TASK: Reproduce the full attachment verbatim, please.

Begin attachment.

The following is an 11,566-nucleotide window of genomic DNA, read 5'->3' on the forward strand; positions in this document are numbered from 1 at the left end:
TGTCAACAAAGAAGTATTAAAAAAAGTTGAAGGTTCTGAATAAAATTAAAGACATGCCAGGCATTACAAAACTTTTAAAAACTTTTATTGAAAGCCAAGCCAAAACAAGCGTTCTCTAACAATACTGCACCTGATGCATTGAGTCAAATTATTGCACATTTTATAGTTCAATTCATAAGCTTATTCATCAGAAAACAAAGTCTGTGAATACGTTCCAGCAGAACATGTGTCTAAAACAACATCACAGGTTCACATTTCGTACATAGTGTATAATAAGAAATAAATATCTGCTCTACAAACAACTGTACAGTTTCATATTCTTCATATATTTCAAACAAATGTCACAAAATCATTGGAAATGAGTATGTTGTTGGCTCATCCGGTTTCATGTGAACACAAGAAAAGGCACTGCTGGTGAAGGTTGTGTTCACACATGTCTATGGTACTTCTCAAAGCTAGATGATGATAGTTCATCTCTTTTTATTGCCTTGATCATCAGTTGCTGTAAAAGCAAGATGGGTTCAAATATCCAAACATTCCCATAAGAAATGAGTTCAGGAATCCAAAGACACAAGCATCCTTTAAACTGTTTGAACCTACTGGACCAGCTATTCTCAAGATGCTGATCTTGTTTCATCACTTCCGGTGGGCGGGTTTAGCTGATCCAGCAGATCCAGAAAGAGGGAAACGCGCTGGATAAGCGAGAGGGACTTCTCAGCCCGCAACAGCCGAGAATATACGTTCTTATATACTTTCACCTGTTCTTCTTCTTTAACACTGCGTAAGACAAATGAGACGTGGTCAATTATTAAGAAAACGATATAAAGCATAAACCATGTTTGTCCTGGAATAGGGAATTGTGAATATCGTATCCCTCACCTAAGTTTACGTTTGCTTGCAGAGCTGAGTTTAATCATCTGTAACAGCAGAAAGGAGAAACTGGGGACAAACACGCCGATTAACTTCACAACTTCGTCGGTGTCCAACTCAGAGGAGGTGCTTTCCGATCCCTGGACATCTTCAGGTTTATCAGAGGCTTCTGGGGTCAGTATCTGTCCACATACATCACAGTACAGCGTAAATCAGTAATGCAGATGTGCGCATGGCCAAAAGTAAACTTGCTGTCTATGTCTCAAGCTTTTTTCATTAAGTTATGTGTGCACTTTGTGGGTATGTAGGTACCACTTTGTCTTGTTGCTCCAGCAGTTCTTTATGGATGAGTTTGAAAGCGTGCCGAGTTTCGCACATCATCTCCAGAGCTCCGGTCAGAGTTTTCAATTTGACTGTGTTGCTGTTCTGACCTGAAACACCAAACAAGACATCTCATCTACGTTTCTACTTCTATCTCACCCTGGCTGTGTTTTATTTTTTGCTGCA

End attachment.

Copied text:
The following is an 11,566-nucleotide window of genomic DNA, read 5'->3' on the forward strand; positions in this document are numbered from 1 at the left end:
TGTCAACAAAGAAGTATTAAAAAAAGTTGAAGGTTCTGAATAAAATTAAAGACATGCCAGGCATTACAAAACTTTTAAAAACTTTTATTGAAAGCCAAGCCAAAACAAGCGTTCTCTAACAATACTGCACCTGATGCATTGAGTCAAATTATTGCACATTTTATAGTTCAATTCATAAGCTTATTCATCAGAAAACAAAGTCTGTGAATACGTTCCAGCAGAACATGTGTCTAAAACAACATCACAGGTTCACATTTCGTACATAGTGTATAATAAGAAATAAATATCTGCTCTACAAACAACTGTACAGTTTCATATTCTTCATATATTTCAAACAAATGTCACAAAATCATTGGAAATGAGTATGTTGTTGGCTCATCCGGTTTCATGTGAACACAAGAAAAGGCACTGCTGGTGAAGGTTGTGTTCACACATGTCTATGGTACTTCTCAAAGCTAGATGATGATAGTTCATCTCTTTTTATTGCCTTGATCATCAGTTGCTGTAAAAGCAAGATGGGTTCAAATATCCAAACATTCCCATAAGAAATGAGTTCAGGAATCCAAAGACACAAGCATCCTTTAAACTGTTTGAACCTACTGGACCAGCTATTCTCAAGATGCTGATCTTGTTTCATCACTTCCGGTGGGCGGGTTTAGCTGATCCAGCAGATCCAGAAAGAGGGAAACGCGCTGGATAAGCGAGAGGGACTTCTCAGCCCGCAACAGCCGAGAATATACGTTCTTATATACTTTCACCTGTTCTTCTTCTTTAACACTGCGTAAGACAAATGAGACGTGGTCAATTATTAAGAAAACGATATAAAGCATAAACCATGTTTGTCCTGGAATAGGGAATTGTGAATATCGTATCCCTCACCTAAGTTTACGTTTGCTTGCAGAGCTGAGTTTAATCATCTGTAACAGCAGAAAGGAGAAACTGGGGACAAACACGCCGATTAACTTCACAACTTCGTCGGTGTCCAACTCAGAGGAGGTGCTTTCCGATCCCTGGACATCTTCAGGTTTATCAGAGGCTTCTGGGGTCAGTATCTGTCCACATACATCACAGTACAGCGTAAATCAGTAATGCAGATGTGCGCATGGCCAAAAGTAAACTTGCTGTCTATGTCTCAAGCTTTTTTCATTAAGTTATGTGTGCACTTTGTGGGTATGTAGGTACCACTTTGTCTTGTTGCTCCAGCAGTTCTTTATGGATGAGTTTGAAAGCGTGCCGAGTTTCGCACATCATCTCCAGAGCTCCGGTCAGAGTTTTCAATTTGACTGTGTTGCTGTTCTGACCTGAAACACCAAACAAGACATCTCATCTACGTTTCTACTTCTATCTCACCCTGGCTGTGTTTTATTTTTTGCTGCA